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Secret U.S. intelligence assessments have concluded Iran has obtained a cache of advanced missiles, based on a Russian design, that are much more powerful than anything Washington has publicly conceded Tehran has in its arsenal, diplomatic cables show.
Iran obtained 19 of the missiles from North Korea, according to a cable dated Feb. 24. The cable is a detailed, highly classified account of a meeting between top Russian officials and a U.S. delegation led by Vann H. Van Diepen, an official with the State Department's nonproliferation division who, as a national intelligence officer several years ago, played a crucial role in the 2007 assessment of Iran's nuclear capacity.
The missiles could for the first time give Iran the capacity to strike at capitals in Western Europe or at Moscow, and U.S. officials warned their advanced propulsion could speed Iran's development of intercontinental ballistic missiles.
Did shipment take place?
There has been scattered but persistent speculation on the topic since 2006, when fragmentary reports surfaced that North Korea might have sold Iran missiles based on a Russian design called the R-27, once used aboard Soviet submarines to carry nuclear warheads. In the unclassified world, many arms control experts concluded isolated components made their way to Iran, but there has been little support for the idea that complete missiles, with their huge thrusters, had been secretly shipped.
The Feb. 24 cable makes it clear that U.S. intelligence agencies believe the complete shipment indeed took place, and that Iran is taking pains to master the technology in an attempt to build a new generation of missiles. The missile intelligence also suggests far deeper military -- and perhaps nuclear -- cooperation between North Korea and Iran than was previously known. At the request of the Obama administration, the New York Times has agreed not to publish the text of the cable.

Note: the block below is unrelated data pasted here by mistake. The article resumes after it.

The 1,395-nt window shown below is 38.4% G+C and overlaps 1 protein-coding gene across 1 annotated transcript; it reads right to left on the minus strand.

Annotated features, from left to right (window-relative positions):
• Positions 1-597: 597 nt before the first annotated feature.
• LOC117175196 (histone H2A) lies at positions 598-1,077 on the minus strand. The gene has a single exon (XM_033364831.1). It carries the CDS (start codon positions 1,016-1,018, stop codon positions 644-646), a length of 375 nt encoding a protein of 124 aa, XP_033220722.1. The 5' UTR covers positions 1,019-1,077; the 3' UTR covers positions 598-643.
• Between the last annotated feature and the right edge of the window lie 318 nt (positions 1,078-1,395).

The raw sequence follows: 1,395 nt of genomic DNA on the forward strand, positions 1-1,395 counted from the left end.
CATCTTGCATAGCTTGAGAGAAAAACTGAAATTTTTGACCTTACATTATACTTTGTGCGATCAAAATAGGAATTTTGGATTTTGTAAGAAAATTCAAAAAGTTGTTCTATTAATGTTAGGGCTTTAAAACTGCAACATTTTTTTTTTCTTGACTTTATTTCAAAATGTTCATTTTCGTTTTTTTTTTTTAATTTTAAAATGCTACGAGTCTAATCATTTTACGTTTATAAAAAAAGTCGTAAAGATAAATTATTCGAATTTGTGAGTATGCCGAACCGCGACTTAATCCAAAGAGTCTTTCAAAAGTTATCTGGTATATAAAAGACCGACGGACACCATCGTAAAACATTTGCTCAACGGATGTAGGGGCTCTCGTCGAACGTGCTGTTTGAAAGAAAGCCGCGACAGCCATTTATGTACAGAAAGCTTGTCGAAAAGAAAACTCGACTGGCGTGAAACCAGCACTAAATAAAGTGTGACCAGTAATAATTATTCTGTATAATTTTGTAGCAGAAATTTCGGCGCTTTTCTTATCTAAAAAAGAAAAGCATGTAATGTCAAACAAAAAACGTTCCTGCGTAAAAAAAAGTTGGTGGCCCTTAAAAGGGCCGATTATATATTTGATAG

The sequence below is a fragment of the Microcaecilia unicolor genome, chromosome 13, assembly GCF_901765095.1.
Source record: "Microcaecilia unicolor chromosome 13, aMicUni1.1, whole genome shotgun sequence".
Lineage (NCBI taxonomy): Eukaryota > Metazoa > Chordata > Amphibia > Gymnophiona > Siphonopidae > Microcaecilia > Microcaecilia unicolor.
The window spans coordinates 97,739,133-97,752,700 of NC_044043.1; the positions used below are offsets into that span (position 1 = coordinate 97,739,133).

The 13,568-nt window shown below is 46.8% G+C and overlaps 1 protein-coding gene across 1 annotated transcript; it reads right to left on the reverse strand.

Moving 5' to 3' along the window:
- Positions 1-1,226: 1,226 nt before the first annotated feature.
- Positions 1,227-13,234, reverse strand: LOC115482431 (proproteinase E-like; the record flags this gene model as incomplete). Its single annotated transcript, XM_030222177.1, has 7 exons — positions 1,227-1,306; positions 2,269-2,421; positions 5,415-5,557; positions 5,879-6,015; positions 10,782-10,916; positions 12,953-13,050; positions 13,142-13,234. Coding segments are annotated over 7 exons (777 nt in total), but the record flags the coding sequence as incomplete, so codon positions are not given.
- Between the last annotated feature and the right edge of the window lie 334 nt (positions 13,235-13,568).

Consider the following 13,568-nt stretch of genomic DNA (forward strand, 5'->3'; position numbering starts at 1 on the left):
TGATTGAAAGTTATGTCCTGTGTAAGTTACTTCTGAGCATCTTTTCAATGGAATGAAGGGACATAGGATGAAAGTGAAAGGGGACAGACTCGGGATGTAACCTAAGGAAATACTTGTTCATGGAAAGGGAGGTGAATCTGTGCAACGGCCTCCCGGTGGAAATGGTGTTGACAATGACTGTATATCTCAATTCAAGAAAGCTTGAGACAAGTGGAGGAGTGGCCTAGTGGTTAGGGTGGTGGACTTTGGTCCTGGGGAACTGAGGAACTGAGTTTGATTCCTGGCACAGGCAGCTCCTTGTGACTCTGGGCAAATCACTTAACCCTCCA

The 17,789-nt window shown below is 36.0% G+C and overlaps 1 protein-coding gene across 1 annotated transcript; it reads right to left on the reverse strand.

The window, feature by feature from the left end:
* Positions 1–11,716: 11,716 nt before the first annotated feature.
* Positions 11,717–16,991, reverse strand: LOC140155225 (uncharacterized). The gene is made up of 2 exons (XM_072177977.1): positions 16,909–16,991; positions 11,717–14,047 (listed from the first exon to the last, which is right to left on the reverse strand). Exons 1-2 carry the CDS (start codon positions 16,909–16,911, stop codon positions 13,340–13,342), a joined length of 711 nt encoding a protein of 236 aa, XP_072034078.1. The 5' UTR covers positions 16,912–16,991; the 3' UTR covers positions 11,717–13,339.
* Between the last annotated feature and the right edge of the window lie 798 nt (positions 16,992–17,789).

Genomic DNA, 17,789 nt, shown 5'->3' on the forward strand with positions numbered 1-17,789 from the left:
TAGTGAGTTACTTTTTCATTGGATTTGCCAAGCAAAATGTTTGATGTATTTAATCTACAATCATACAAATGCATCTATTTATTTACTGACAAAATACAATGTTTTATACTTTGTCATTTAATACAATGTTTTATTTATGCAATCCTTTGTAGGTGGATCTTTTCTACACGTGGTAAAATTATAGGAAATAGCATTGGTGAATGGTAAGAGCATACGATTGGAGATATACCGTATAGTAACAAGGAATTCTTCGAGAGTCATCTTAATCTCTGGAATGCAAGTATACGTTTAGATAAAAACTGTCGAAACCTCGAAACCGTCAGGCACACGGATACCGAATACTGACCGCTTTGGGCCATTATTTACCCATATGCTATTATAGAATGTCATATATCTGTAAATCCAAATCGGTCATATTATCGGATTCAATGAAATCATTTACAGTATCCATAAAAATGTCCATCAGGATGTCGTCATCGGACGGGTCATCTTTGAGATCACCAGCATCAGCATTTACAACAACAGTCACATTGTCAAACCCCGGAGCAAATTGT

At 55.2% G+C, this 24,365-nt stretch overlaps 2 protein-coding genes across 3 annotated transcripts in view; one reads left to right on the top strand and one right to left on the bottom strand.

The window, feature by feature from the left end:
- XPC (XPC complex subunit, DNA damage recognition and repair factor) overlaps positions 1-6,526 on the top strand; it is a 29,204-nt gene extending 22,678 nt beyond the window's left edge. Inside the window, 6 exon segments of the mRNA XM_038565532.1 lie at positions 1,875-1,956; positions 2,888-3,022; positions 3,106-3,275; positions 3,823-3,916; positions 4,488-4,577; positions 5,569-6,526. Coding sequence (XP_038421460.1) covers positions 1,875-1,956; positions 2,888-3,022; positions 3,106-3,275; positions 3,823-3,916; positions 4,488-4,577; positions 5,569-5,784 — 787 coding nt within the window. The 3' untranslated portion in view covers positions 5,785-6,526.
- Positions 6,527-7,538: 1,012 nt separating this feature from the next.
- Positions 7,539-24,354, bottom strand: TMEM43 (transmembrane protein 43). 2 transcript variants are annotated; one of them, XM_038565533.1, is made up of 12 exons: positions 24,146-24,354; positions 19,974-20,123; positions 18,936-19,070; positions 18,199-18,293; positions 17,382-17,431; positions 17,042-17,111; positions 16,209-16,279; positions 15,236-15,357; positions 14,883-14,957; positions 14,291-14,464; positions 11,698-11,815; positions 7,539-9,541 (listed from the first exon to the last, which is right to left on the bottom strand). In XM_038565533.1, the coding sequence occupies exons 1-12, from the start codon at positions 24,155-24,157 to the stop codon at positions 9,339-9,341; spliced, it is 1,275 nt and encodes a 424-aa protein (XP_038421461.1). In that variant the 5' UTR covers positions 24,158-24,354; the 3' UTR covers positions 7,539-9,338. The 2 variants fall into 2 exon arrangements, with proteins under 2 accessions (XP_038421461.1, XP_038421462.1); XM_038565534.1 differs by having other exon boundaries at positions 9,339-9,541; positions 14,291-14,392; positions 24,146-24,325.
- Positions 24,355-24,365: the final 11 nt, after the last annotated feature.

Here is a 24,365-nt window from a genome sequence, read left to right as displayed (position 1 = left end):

Building blocks for Iran?
The North Korean version of the advanced missile, known as the BM-25, could carry a nuclear warhead. Many experts say that Iran remains some distance from obtaining a nuclear warhead. Still, the BM-25 would be a significant step up for Iran.
Today, the maximum range of Iran's known ballistic missiles is about 1,200 miles, experts said. That means they could reach targets throughout the Middle East, including Israel, as well as all of Turkey and parts of Eastern Europe.
Scientists say the BM-25 is longer and heavier, and carries more fuel, giving it a range of up to 2,000 miles. If fired from Iran, that range, in theory, would let its warheads reach targets as far away as Western Europe, including Berlin. If fired northwestward, it could reach Moscow. A range of 2,000 miles is considered medium or intermediate. Traditionally, the United States has defined long-range or intercontinental ballistic missiles as having ranges greater than 3,400 miles.
The cables say that Iran not only obtained the BM-25, but also saw the advanced technology as a way to learn how to design and build a new class of more powerful engines.
"Iran wanted engines capable of using more-energetic fuels," the Feb. 24 cable said, "and buying a batch of BM-25 missiles gives Iran a set it can work on for reverse engineering." It added that Tehran could use the BM-25 technologies as "building blocks" for the production of long-range missiles.